The Universe Should Have Destroyed Itself at the Big Bang. Why Didn't It?
The mystery of why the universe exists has deepened as an ultra-precise comparison of the magnetism of matter and antimatter shows no difference.
According to the standard model of particle physics, the Big Bang should have produced matter and antimatter in equal quantities. By that logic, the universe should have annihilated itself from the very beginning. If you’ve watched enough Star Trek, you know that matter and antimatter cannot exist together in the same place because they tend to destroy one another with a tremendous release of energy.
And yet, here we are, with everything around us made almost entirely of matter. What happened to all the antimatter?
The enigma of matter/antimatter asymmetry is one of the biggest mysteries in particle physics, and scientists have been searching for the answer of what tipped the balance where matter won the battle for domination of the universe.
For decades, physicists have been comparing the fundamental properties of normal-matter particles with their antimatter counterparts, looking for some infinitesimal difference between them besides their obvious difference in electric charge — with no luck.
Physicists study the subtle differences in the behavior of matter and antimatter particles created in high-energy proton collisions at the Large Hadron Collider. Several properties have been measured to the tiniest detail, and so far, all the experiments have not found a difference.
"All of our observations find a complete symmetry between matter and antimatter, which is why the universe should not actually exist."
One measurement that had not been made was what is called the “magnetic moment” of the antiproton. The magnetic moment measures how a particle reacts to magnetic force. Recently, an international team of researchers at CERN used the Baryon Antibaryon Symmetry Experiment (BASE) to measure the magnetic moment of an antiproton to incredibly high precision. Their record-breaking results have now been published in the journal Nature.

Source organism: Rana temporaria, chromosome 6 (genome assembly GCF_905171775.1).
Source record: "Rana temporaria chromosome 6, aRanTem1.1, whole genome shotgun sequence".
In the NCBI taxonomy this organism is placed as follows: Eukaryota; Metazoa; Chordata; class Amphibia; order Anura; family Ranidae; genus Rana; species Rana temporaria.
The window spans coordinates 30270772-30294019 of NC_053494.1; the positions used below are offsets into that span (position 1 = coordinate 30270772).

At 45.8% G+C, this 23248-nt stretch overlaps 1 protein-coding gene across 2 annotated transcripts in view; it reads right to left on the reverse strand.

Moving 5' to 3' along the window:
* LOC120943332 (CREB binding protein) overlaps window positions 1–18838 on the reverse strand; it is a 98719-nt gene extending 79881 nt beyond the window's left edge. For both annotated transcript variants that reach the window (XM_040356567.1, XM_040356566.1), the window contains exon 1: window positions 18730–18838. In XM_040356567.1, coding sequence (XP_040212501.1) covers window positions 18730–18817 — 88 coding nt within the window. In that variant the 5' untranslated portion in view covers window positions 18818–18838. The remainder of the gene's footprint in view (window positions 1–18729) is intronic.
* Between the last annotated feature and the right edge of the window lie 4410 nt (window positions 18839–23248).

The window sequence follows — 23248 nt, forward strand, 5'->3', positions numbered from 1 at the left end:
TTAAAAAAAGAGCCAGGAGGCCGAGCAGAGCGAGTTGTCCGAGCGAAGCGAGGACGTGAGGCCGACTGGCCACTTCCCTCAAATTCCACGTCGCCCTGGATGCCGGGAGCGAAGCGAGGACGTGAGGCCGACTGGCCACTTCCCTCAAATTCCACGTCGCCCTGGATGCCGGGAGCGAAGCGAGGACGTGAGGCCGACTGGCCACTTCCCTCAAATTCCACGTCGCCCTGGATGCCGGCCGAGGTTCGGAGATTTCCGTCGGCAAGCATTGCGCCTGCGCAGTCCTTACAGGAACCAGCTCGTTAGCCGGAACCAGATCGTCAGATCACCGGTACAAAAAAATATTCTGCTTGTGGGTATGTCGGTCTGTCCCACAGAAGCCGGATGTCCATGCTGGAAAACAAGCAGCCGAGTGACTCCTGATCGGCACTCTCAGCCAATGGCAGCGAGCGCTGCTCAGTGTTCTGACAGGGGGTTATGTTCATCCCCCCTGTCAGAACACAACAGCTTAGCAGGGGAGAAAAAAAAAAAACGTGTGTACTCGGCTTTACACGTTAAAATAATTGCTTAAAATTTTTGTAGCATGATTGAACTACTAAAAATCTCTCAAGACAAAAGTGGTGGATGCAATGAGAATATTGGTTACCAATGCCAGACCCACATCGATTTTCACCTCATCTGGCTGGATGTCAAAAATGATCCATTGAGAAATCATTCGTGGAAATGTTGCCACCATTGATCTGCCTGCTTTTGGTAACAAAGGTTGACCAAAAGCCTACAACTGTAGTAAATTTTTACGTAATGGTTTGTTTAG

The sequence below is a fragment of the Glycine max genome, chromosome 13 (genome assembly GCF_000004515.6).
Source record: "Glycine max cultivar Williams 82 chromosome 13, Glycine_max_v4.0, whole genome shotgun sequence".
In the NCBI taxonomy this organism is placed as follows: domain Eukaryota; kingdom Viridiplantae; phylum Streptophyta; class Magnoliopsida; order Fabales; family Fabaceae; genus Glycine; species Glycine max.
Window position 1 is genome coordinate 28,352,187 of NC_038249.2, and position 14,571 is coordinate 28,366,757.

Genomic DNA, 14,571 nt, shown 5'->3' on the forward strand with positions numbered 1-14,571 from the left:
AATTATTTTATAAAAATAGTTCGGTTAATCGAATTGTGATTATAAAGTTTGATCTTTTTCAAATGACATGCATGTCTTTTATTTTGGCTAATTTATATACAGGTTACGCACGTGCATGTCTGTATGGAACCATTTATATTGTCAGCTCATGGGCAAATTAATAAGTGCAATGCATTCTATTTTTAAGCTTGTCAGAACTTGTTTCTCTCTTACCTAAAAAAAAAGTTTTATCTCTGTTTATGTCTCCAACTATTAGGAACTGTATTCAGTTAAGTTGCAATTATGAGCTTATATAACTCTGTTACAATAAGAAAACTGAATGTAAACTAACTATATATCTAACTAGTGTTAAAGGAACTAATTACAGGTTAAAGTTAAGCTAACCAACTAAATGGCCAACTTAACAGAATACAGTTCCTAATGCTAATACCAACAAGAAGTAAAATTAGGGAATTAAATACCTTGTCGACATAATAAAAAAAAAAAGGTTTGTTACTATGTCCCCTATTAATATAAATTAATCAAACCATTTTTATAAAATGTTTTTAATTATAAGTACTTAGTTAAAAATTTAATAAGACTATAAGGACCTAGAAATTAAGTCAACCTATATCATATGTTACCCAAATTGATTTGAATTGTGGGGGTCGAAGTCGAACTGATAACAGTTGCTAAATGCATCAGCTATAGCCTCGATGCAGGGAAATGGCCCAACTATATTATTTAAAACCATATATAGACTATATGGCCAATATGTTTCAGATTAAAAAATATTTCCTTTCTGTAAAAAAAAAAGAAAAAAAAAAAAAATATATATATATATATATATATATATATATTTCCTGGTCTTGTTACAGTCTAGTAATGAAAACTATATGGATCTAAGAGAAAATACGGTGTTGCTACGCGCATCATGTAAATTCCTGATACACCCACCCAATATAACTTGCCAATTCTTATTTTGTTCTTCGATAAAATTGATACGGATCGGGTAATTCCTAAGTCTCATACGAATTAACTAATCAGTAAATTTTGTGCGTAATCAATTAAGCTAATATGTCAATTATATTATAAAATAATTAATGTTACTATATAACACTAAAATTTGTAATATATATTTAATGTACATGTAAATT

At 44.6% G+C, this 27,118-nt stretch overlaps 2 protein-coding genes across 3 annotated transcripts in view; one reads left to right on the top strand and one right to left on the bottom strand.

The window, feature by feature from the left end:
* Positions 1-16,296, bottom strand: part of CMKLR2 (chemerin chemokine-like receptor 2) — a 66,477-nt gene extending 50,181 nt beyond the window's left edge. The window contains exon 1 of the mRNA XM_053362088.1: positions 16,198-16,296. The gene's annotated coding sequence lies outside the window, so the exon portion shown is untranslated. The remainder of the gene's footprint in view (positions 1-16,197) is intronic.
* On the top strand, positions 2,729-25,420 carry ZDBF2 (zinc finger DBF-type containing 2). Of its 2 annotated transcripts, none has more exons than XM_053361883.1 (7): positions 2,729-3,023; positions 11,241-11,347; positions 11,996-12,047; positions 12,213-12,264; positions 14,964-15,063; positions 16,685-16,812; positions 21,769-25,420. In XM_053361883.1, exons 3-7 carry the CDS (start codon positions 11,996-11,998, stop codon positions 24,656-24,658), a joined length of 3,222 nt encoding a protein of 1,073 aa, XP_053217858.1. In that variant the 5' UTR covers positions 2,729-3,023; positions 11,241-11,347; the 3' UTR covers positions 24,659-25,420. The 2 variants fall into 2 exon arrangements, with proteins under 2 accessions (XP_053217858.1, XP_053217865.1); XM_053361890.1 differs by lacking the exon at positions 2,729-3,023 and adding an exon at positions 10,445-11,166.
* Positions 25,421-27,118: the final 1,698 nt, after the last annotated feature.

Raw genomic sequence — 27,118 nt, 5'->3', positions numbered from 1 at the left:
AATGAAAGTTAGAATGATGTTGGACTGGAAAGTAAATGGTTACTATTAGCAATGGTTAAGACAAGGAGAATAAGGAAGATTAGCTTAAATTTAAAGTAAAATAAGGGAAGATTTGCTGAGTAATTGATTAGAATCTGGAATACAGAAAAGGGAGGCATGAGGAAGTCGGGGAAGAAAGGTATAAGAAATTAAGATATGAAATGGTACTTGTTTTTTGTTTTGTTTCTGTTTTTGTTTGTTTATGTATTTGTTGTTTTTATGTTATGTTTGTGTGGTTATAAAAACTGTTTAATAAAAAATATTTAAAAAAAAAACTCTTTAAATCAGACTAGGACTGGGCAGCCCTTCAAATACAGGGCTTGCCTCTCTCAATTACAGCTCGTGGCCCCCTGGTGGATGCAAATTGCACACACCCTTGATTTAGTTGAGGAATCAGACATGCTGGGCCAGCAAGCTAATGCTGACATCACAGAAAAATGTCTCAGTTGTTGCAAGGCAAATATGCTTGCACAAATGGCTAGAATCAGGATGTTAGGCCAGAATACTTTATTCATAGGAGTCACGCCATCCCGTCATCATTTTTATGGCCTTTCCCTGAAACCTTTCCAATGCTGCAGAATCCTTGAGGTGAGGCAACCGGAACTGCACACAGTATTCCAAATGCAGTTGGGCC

What they found, however, is that the magnetic moments of both protons and antiprotons are of opposite sign, but they are otherwise identical. This has only deepened the mystery.
“All of our observations find a complete symmetry between matter and antimatter, which is why the universe should not actually exist,” said first author Christian Smorra in a statement. “An asymmetry must exist here somewhere but we simply do not understand where the difference is.”
Antiprotons are artificially generated at CERN and researchers store them in a reservoir trap for experiments. BASE uses a cryogenically-cooled trap that captures the antiprotons with electrical and magnetic fields, since no physical container can hold antimatter. This team added an additional trap in an attempt to make the most precise measurements ever, to what scientists call a “parts-per-billion level of uncertainty.”
The team wrote in their paper that “the extraordinary difficulty in measuring [the magnetic moment of an antiproton] with high precision is caused by its intrinsic smallness; for example, it is 660 times smaller than the magnetic moment of the positron.”
"The measurement of antiprotons was extremely difficult and we had been working on it for ten years,” said Stefan Ulmer, spokesperson of the BASE group. “The final breakthrough came with the revolutionary idea of performing the measurement with two particles.... That created higher precision in the measurements."
They created and captured the antiprotons in 2015 and held them for a record-breaking 405 days in the traps.
The team was able to measure the magnetic force of the antiproton to a level that is 350 times more precise than ever before. They said this is the equivalent of measuring the circumference of the earth to a precision of four centimeters.
According to their study, antiprotons have a magnetic moment measurement of −2.792847344142, while the proton’s magnetic moment is 2.7928473509. This is almost exactly the same measurement, except for the sign, and the slight difference is well within the experiment’s margin of error margin. The team said if there’s a difference between the magnetic moment of protons and antiprotons, it certainly must be smaller than the experiment can currently detect.
But with the improvements they were able to make with their study, they hope to improve them even further in the future. But for now, the mystery remains.
“Further improvements in the measurement precision of the antiproton magnetic moment using our method are possible,” they wrote in their paper. “We expect that with a technically revised apparatus, including improved magnetic shielding, an improved resistive cooling system for the cyclotron mode with lower temperature, and a precision trap with a more homogeneous magnetic field, it will be possible to achieve a tenfold improvement in the limit on… interactions from proton/antiproton magnetic moment comparisons in the future.”
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